CSO, Pops nominated for two Grammy Awards

Both the Cincinnati Symphony Orchestra and the Pops are in the list of 2020 Grammy nominations released today by the Recording Academy. And there are several other Cincinnati-tied nominations this year, too.

Music director Louis Langrée, and the Cincinnati Symphony Orchestra are nominated for Best Orchestral Performance for “Transatlantic.” This album includes the world premiere recording of the critical edition of George Gershwin’s An American in Paris. The CSO also gave the world premiere performance of this new edition at La Seine Musicale in Paris in 2017.

The award goes to both the conductor and to the orchestra.

And John Morris Russell and the Cincinnati Pops, as well as producer Elaine Martone, are nominated for “American Originals 1918” in the category of Best Classical Compendium. Performers on the album include collaborators Rhiannon GiddensSteep Canyon Rangers and Pokey LaFarge.

Other local ties include violinist Tessa Lark, who studied at CCM, for her recording of Torke’s “Sky” Violin Concerto with David Alan Miller and the Albany Symphony, in the category of Best Classical Instrumental Solo.

Cincinnati-born jazz pianist extraordinaire Fred Hersch has received yet another nod for Best Instrumental Composition for “Begin Again” on the album, Fred Hersch & The WDR Big Band” conducted by Vince Mendoza.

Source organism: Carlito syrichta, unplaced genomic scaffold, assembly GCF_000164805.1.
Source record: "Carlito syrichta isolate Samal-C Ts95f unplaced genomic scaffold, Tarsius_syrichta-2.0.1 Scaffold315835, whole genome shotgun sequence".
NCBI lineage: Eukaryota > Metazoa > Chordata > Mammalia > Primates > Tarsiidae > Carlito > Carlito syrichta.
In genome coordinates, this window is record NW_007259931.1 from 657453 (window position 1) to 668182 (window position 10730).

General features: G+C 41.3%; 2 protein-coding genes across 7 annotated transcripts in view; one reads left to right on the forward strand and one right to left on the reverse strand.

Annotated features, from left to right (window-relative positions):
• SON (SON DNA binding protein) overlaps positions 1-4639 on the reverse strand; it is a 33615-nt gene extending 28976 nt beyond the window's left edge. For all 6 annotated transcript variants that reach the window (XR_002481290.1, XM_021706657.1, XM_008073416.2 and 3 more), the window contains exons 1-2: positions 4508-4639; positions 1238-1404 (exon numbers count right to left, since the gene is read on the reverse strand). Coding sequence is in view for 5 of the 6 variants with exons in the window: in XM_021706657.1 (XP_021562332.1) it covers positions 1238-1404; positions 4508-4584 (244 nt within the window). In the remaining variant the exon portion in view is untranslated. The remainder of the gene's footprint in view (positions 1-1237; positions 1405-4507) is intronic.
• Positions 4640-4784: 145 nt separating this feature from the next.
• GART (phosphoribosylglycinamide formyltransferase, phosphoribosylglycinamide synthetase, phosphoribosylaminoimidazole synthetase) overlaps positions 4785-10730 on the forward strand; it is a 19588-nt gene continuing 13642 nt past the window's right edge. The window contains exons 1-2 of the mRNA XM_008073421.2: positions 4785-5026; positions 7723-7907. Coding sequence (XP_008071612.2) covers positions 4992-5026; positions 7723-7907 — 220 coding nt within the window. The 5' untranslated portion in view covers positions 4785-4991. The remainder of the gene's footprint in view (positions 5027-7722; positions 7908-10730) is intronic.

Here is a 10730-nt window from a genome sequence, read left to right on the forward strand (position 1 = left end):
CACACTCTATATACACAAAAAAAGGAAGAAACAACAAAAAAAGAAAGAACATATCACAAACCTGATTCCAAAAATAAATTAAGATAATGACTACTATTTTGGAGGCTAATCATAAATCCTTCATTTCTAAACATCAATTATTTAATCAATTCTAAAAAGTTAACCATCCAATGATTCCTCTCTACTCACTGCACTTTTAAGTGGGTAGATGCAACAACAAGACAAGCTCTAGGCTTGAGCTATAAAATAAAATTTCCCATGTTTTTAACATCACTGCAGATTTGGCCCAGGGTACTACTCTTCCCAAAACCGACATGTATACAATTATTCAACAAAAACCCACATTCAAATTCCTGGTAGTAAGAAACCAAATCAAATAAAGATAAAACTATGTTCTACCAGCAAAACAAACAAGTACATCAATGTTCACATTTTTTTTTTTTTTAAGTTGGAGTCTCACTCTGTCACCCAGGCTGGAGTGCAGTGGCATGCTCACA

And from Northern Kentucky University, the recording of a composition by NKU School of the Arts faculty member Kurt Sander, The Divine Liturgy of St. John Chrysostom, is nominated for Best Choral Performance. The double-CD set features the PaTRAM Institute Singers led by Peter Jermihov, conductor. The 90-minute piece is one of the first English-language settings of the Eastern Orthodox liturgy.

And two choral conductors associated with the Vocal Arts Ensemble are up for Best Choral Performance: Craig Hella Johnson and Donald Nally.

Other names spotted:

Blanton Alspaugh, producer of the Vocal Arts Ensemble’s “Canticle” – released on the CSO’s Fanfare Cincinnati label – as well as Sander‘s The Divine Liturgy Of St. John Chrysostom, is nominated for “Producer of the Year, Classical.”

In the same list, under nominated producer James Ginsburg, I spotted brothers Anthony McGill, clarinetist, and Demarre McGill, flutist and CCM professor… 

In memoriam Peggy Kite

Peggy Wulsin Kite, who grew up during the golden era of the Baldwin Piano Co., which her family owned, passed away yesterday. She had recently suffered from pneumonia.

Mrs. Kite, who still played on one of the two Baldwin pianos in her Montgomery living room, was born in Cincinnati in 1928. She spoke about growing up in her grandparents’ mansion, which sat on 24 acres on Madison Road, and sliding down the banister when the adults weren’t looking. Several years ago, she wrote an extensive personal memoir entitled “The Piano Maker’s Daughter” about her life as the daughter of Lucien Wulsin II, the chief executive of Baldwin, then America’s largest piano company. One of seven children, she liked to say that she was “Opus 6” of the family brood.